The Commonwealth Bank of Australia recorded a 21% drop in net income following the country’s first recession in nearly three decades, but benefited from a shallower downturn and an economic recovery much faster than initially planned to exceed expectations.

A key indicator of this recovery is the number of mortgages and small business loans still deferred, down more than 80 and 97 percent, respectively, from levels recorded at the end of June.

CBA chief executive Matt Comyn said those kinds of results were due to a much stronger economy than the bank feared to trade.

“We were expecting GDP to contract at least 5 percent over the last calendar year, that’s about half,” he told Peter Ryan on The World Today.

“The other major difference has been the strong recovery in the labor market – unemployment stands at 6.6%, only around 93,000 jobs remain to be created compared to pre-pandemic levels, which, in my opinion, is a remarkable achievement compared to our situation. 12 months ago. “

This better-than-expected economic performance helped the ABC report after-tax net income of $ 4.88 billion for the six-month period ended Dec. 31, while its preferred measure of cash profit, which excludes many gains and losses one-time, was down 11% to $ 3.89 billion.

A key part of the big difference between the two profit figures is a number of companies recently relocated by ABC, including Colonial First State and CommInsure Life.

UBS banking analyst Jonathan Mott said the cash earnings result exceeded market expectations by more than $ 100 million.

He added that this was a “strong and net result” which should give CBA good momentum for the second half of the year and could lead to increases in brokers’ stock price targets and to a possible buyback of shares from CBA in a full year. results in August.

Mr Comyn is cautiously optimistic about the outlook, telling the ABC he doesn’t expect JobKeeper’s end at the end of March to derail the recovery, but it will provide a test of strength underlying economy.

“There is nothing to worry about right now, but we recognize that this period between April and June in particular is a quarter on which we will keep a cautious outlook,” he said.

The ABC boss also acknowledged that there will be an increase in mortgage and business loan foreclosures this year as those who have not recovered from their COVID blow are forced to stop working on their homes and businesses. .

Low rates hurt bank profits

Despite a better-than-expected economic environment, the bank attributed the decline in cash profits both to the fallout from the COVID-19 recession, which forced it to increase its bad debt provisions, and to interest rates official resulting records.

A cash rate of only 0.1% and printing RBA money via a $ 200 billion quantitative easing program pushed mortgage interest rates to historically low levels and saw ABC’s net interest margin – a key source of profitability – drop from 2.11 percent a year ago to 2.01 percent now.

The net interest margin (NIM) is the difference between the rate the bank pays to borrow money (from financial markets or depositors) and the rate at which it lends it to households and businesses.

A drop in the NIM is good news for clients, as it usually means that RBA interest rate cuts are passed on to borrowers in the form of lower mortgage rates.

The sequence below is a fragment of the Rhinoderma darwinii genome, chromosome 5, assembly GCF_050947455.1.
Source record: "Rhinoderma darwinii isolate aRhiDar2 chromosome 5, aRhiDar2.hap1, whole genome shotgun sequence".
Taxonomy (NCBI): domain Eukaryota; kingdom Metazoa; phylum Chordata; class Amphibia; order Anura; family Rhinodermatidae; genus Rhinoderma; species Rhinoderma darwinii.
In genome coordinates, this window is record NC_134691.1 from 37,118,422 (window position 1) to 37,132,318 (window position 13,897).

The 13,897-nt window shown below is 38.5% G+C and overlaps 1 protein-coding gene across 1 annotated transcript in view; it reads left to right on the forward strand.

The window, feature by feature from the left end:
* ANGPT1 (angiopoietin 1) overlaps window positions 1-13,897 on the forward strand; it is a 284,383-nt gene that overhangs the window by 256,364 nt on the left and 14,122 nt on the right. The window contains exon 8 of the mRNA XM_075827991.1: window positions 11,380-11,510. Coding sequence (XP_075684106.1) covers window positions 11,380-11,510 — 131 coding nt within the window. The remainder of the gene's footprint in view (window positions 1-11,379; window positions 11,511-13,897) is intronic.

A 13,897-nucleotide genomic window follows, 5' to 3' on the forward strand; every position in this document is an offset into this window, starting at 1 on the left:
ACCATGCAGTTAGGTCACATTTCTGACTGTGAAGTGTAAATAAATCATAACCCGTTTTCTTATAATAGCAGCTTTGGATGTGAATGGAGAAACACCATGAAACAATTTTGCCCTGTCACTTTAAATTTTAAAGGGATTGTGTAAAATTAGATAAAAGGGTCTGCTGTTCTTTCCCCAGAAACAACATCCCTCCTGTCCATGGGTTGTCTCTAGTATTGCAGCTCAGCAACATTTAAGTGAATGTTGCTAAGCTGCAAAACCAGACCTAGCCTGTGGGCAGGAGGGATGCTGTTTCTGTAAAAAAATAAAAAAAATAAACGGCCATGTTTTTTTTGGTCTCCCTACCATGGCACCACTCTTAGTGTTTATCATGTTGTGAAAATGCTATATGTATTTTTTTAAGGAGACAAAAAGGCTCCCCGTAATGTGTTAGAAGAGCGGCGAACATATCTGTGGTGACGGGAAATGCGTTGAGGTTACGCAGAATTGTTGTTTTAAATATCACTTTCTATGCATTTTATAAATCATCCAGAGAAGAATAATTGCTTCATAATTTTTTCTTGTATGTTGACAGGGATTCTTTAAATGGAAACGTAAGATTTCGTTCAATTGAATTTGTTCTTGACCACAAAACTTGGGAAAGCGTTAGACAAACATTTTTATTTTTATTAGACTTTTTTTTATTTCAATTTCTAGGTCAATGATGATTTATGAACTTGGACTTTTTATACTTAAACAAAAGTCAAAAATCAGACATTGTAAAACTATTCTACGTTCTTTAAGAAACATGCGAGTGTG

The bank said current low interest rates are expected to be a 7 basis point headwind for NIM this fiscal year, while increased competition among banks has also resulted in lower profit margins.

However, Mr Mott and Citi banking analyst Brendan Sproules both said the bank’s NIM drop was lower than most experts expected, which is even more positive in his results. .

The ABC added that it was compensating for declining profit margins by increasing mortgage lending 1.5 times faster than its competitors.

Bad debts rise, but loan deferrals fall sharply

The direct effect of the COVID recession on customers is being felt through an increase in bad debt provisions.

CBA recorded a loan impairment charge of $ 882 million, down $ 1 billion from its full-year results for 2020, but $ 233 million higher than pre-COVID levels over the course of from the same period of the first half of last year.

The bank increased its allowance for loan impairment to $ 6.8 billion, from $ 5 billion before COVID, and reported an increase in bothersome and impaired assets to $ 8.2 billion, noting the effect of the pandemic on aviation, entertainment, leisure and tourism business customers. and commercial property.

However, in good news for the bank, the number of deferred loans dropped dramatically in the second half of last year.

While repayments on 145,000 home loans valued at $ 51 billion were pending as of June 30, deferrals are now only 25,000 on mortgages valued at $ 9 billion as of January 31. .

Almost half of those mortgage deferrals are in Victoria, reflecting the deeper economic fallout from the state’s second coronavirus lockdown.

The decline in loan deferrals to small and medium-sized enterprises was even more marked, from $ 67,000 for loans worth $ 15.7 billion to around $ 2,000 for loans worth $ 300 million. dollars.

However, CBA chief executive Matt Comyn said the bank remained wary and “would continue to closely monitor our loan portfolios for any signs of stress.”

“We are prepared for a range of scenarios and have taken a conservative approach to provisioning.”

As part of its cautiousness, the bank announced a semi-annual dividend of $ 1.50, which is still 25% down from pre-COVID levels, but up 53% from its last dividend payment. in the midst of the recession.

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